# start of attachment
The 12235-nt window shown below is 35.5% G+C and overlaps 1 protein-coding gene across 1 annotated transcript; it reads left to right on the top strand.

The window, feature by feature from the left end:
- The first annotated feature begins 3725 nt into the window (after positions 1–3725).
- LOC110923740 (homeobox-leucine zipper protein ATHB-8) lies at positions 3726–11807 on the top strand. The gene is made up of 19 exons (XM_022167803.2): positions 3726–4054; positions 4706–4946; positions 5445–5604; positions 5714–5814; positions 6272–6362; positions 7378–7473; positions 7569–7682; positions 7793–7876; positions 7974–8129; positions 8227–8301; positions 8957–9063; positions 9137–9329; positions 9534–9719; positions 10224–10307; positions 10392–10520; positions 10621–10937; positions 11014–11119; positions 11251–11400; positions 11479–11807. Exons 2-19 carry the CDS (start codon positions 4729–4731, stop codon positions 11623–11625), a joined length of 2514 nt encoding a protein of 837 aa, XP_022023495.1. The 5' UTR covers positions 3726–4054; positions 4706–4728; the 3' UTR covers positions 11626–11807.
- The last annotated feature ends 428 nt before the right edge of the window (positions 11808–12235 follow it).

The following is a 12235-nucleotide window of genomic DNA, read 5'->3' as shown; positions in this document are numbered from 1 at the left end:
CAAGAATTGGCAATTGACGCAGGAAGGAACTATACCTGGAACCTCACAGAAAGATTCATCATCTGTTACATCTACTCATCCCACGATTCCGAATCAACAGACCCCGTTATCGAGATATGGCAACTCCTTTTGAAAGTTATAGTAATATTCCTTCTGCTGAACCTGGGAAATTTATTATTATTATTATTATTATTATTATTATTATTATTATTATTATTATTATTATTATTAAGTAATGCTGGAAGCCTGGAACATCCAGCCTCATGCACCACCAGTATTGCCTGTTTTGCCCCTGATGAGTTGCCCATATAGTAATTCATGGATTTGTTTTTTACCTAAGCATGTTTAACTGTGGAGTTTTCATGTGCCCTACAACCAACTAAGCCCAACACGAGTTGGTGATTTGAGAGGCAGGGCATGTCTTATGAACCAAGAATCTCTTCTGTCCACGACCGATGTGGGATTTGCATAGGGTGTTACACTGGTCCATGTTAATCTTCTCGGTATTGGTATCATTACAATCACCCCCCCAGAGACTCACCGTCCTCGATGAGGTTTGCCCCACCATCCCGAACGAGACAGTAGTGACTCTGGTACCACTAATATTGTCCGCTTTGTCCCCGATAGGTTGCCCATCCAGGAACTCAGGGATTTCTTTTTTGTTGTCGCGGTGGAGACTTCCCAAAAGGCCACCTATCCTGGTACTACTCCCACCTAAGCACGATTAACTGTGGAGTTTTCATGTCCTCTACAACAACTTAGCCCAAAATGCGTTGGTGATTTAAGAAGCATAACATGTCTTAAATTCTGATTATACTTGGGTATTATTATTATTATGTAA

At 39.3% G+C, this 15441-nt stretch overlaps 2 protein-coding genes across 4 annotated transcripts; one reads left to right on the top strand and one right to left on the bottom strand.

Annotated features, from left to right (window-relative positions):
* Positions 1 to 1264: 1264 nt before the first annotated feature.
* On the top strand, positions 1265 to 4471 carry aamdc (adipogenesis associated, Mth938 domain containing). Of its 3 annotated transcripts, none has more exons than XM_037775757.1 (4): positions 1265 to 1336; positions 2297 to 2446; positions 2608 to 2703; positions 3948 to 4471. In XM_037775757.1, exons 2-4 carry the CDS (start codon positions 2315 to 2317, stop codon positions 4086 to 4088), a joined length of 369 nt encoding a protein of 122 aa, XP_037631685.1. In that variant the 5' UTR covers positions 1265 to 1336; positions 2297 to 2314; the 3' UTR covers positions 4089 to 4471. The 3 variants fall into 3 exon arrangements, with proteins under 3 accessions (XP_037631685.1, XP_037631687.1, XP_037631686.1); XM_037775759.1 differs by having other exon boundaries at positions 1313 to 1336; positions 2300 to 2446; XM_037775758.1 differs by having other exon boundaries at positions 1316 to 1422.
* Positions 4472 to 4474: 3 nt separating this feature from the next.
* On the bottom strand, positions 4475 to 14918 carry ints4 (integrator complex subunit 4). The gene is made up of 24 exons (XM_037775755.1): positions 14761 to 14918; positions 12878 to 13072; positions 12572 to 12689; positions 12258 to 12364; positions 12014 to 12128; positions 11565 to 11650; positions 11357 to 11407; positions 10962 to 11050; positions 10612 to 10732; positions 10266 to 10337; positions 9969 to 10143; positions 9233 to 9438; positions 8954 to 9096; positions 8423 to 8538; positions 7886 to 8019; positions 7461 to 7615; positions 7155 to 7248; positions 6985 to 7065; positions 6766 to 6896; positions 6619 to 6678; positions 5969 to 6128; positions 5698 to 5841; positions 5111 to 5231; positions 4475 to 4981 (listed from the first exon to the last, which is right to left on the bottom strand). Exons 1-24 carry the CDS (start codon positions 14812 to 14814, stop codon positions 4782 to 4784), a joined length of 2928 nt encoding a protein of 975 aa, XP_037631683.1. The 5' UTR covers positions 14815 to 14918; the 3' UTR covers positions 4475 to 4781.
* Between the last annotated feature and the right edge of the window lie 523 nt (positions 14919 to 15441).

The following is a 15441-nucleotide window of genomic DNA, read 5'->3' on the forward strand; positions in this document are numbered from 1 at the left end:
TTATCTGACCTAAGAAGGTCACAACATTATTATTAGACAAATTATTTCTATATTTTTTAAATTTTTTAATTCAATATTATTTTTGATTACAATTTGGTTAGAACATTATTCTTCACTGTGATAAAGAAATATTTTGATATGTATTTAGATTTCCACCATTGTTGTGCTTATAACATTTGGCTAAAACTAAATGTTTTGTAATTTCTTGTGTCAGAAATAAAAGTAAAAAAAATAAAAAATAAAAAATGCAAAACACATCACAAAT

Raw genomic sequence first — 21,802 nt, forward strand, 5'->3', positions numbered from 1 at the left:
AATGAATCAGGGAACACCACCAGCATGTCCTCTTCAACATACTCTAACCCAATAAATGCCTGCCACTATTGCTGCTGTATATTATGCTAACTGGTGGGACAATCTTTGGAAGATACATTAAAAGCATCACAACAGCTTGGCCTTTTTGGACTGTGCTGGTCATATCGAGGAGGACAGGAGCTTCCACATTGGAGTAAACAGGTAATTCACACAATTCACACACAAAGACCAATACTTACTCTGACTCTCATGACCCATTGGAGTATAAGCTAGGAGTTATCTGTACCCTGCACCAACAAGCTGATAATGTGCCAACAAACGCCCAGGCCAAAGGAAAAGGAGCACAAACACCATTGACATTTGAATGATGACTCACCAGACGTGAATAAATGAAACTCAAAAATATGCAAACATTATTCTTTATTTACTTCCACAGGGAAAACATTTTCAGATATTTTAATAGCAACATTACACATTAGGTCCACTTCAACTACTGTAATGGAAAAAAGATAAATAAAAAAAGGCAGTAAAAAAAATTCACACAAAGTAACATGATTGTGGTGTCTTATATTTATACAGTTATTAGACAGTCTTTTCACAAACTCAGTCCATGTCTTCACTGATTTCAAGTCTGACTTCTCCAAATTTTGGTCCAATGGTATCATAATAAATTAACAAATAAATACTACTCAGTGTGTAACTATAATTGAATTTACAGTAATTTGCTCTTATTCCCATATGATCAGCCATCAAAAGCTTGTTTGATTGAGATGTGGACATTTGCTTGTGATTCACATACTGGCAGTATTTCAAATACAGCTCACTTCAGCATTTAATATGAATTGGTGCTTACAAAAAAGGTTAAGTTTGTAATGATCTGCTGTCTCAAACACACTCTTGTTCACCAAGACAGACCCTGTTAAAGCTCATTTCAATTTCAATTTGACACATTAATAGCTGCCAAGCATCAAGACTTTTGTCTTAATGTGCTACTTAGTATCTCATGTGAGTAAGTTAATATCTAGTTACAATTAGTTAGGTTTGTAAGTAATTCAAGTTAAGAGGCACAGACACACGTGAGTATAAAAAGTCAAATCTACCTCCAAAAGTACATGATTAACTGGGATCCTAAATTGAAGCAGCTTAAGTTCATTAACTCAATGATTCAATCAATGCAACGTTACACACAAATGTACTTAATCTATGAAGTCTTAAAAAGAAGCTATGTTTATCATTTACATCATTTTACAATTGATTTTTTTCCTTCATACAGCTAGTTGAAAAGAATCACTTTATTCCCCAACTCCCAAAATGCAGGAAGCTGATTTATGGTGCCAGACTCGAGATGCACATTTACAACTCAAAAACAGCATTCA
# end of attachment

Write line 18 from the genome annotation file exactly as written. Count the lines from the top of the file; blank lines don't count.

AATGAATCAGGGAACACCACCAGCATGTCCTCTTCAACATACTCTAACCCAATAAATGCCTGCCACTATTGCTGCTGTATATTATGCTAACTGGTGGGACAATCTTTGGAAGATACATTAAAAGCATCACAACAGCTTGGCCTTTTTGGACTGTGCTGGTCATATCGAGGAGGACAGGAGCTTCCACATTGGAGTAAACAGGTAATTCACACAATTCACACACAAAGACCAATACTTACTCTGACTCTCATGACCCATTGGAGTATAAGCTAGGAGTTATCTGTACCCTGCACCAACAAGCTGATAATGTGCCAACAAACGCCCAGGCCAAAGGAAAAGGAGCACAAACACCATTGACATTTGAATGATGACTCACCAGACGTGAATAAATGAAACTCAAAAATATGCAAACATTATTCTTTATTTACTTCCACAGGGAAAACATTTTCAGATATTTTAATAGCAACATTACACATTAGGTCCACTTCAACTACTGTAATGGAAAAAAGATAAATAAAAAAAGGCAGTAAAAAAAATTCACACAAAGTAACATGATTGTGGTGTCTTATATTTATACAGTTATTAGACAGTCTTTTCACAAACTCAGTCCATGTCTTCACTGATTTCAAGTCTGACTTCTCCAAATTTTGGTCCAATGGTATCATAATAAATTAACAAATAAATACTACTCAGTGTGTAACTATAATTGAATTTACAGTAATTTGCTCTTATTCCCATATGATCAGCCATCAAAAGCTTGTTTGATTGAGATGTGGACATTTGCTTGTGATTCACATACTGGCAGTATTTCAAATACAGCTCACTTCAGCATTTAATATGAATTGGTGCTTACAAAAAAGGTTAAGTTTGTAATGATCTGCTGTCTCAAACACACTCTTGTTCACCAAGACAGACCCTGTTAAAGCTCATTTCAATTTCAATTTGACACATTAATAGCTGCCAAGCATCAAGACTTTTGTCTTAATGTGCTACTTAGTATCTCATGTGAGTAAGTTAATATCTAGTTACAATTAGTTAGGTTTGTAAGTAATTCAAGTTAAGAGGCACAGACACACGTGAGTATAAAAAGTCAAATCTACCTCCAAAAGTACATGATTAACTGGGATCCTAAATTGAAGCAGCTTAAGTTCATTAACTCAATGATTCAATCAATGCAACGTTACACACAAATGTACTTAATCTATGAAGTCTTAAAAAGAAGCTATGTTTATCATTTACATCATTTTACAATTGATTTTTTTCCTTCATACAGCTAGTTGAAAAGAATCACTTTATTCCCCAACTCCCAAAATGCAGGAAGCTGATTTATGGTGCCAGACTCGAGATGCACATTTACAACTCAAAAACAGCATTCA